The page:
The race to find an ideal drug, or a combination of drugs, which can counter the SARS-CoV-2 coronavirus, is on. Several scientists believe that existing drugs can be repurposed to treat COVID-19, thereby, saving valuable time and resources. Now, a new study states that two already-approved drugs can efficiently wipe out the notorious virus when used in combination.

According to the study by an international team of researchers, two drugs—Cepharanthine (CEP) and Nelfinavir (NFV)—were found to have strong inhibiting action against the novel coronavirus. The scientists also gleaned that the combination of the two drugs may have a potent effect against the pathogen and enhance the rate of its clearance from the body.

"In summary, our prediction shows the potential antiviral efficacy of NFV and CEP and its combined treatment that facilitates SARS-CoV-2 elimination," the authors wrote. The study was published in the journal iScience.

Turning to Existing Drugs

SARS-CoV-2 Coronavirus
Creative rendition of SARS-COV-2 virus particles (Representational Picture)Flick/ NIH Image Gallery

For the study, the authors established a cell-based drug screening system in order to identify compounds that could protect cells from the effects of the SARS-CoV-2 and help control the viral infection. The experimental screening system used cells called VeroE6/TMPRSS2 cells, which were made to be infected with SARS-CoV-2 and produce it.

"To determine whether a drug of interest could help combat infection by SARS-CoV-2, we simply had to expose VeroE6/TMPRSS2 cells to both the drug and SARS-CoV-2 and then observe whether the drug's presence served to hinder the virus's efforts to infect cells," explained Dr. Koichi Watashi, corresponding author of the study, in a statement.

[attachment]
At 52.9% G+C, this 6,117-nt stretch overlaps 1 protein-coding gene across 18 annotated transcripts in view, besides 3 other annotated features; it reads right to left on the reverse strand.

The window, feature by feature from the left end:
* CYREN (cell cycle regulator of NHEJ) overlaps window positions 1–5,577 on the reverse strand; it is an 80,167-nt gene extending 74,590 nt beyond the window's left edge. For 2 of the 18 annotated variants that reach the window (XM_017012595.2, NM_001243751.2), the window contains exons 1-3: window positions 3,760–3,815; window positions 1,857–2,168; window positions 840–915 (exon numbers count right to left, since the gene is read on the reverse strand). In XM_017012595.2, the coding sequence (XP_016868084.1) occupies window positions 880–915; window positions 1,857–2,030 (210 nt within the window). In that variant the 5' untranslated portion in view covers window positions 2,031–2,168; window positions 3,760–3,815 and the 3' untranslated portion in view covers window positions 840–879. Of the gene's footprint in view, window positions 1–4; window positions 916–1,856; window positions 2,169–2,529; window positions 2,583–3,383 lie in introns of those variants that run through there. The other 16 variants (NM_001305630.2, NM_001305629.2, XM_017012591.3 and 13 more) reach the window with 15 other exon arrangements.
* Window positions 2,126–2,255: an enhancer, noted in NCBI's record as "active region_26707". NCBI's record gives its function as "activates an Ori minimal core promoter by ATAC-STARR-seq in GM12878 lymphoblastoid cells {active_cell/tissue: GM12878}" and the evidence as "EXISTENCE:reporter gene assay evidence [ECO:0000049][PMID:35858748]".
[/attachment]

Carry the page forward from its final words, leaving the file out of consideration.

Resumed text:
A panel of 306 drugs—that have been approved by multiple agencies for clinical use—were screened using the system. The screened drugs included drugs such as Chloroquine and Remdesivir, which have received approval for emergency use and trials for COVID-19 treatment.  Among the evaluated compounds, two drugs—Cepharanthine and Nelfinavir—were found to effectively suppress SARS-CoV-2. While Cepharanthine is used for treating inflammation, Nelfinavir is an antiretroviral drug used for treating HIV infection.

The Power of Two

Tablets (Representational Picture)Pixabay

When the scientists tested Cepharanthine, the drug was found to inhibit the cellular entry of the SARS-CoV-2. It did so by preventing the coronavirus from binding with the protein—ACE2 (Angiotensin-converting enzyme 2)—found on the cell membrane, which it utilizes as a gateway into the cell. On the other hand, Nelfinavir prevented the replication of the SARS-CoV-2 within the cell by neutralizing a protein—main protease, or Mpro—that the coronavirus requires for multiplication.

As the two drugs have very different mechanisms of blocking the virus, the authors posited that the use of the compounds in combination with each other may prove effective in treating COVID-19 patients. In order to verify their theory, the team conducted In silico (computational models) tests. They tried to ascertain the potential antiviral efficacy of Cepharanthine and Nelfinavir individually, and together.  

It was found that while they were efficient on their own, the combination of the two drugs may expedite viral clearance of SARS-CoV-2 from the lungs of COVID-19 patients by around 4.9 days. "These results warrant further evaluation of the potential anti-SARS-CoV-2 activity of Cepharanthine and Nelfinavir," the authors wrote. Hopefully, the development of therapy involving Cepharanthine and Nelfinavir may arm both clinicians and patients with a treatment option that effectively takes on the viral disease and enable quicker recovery.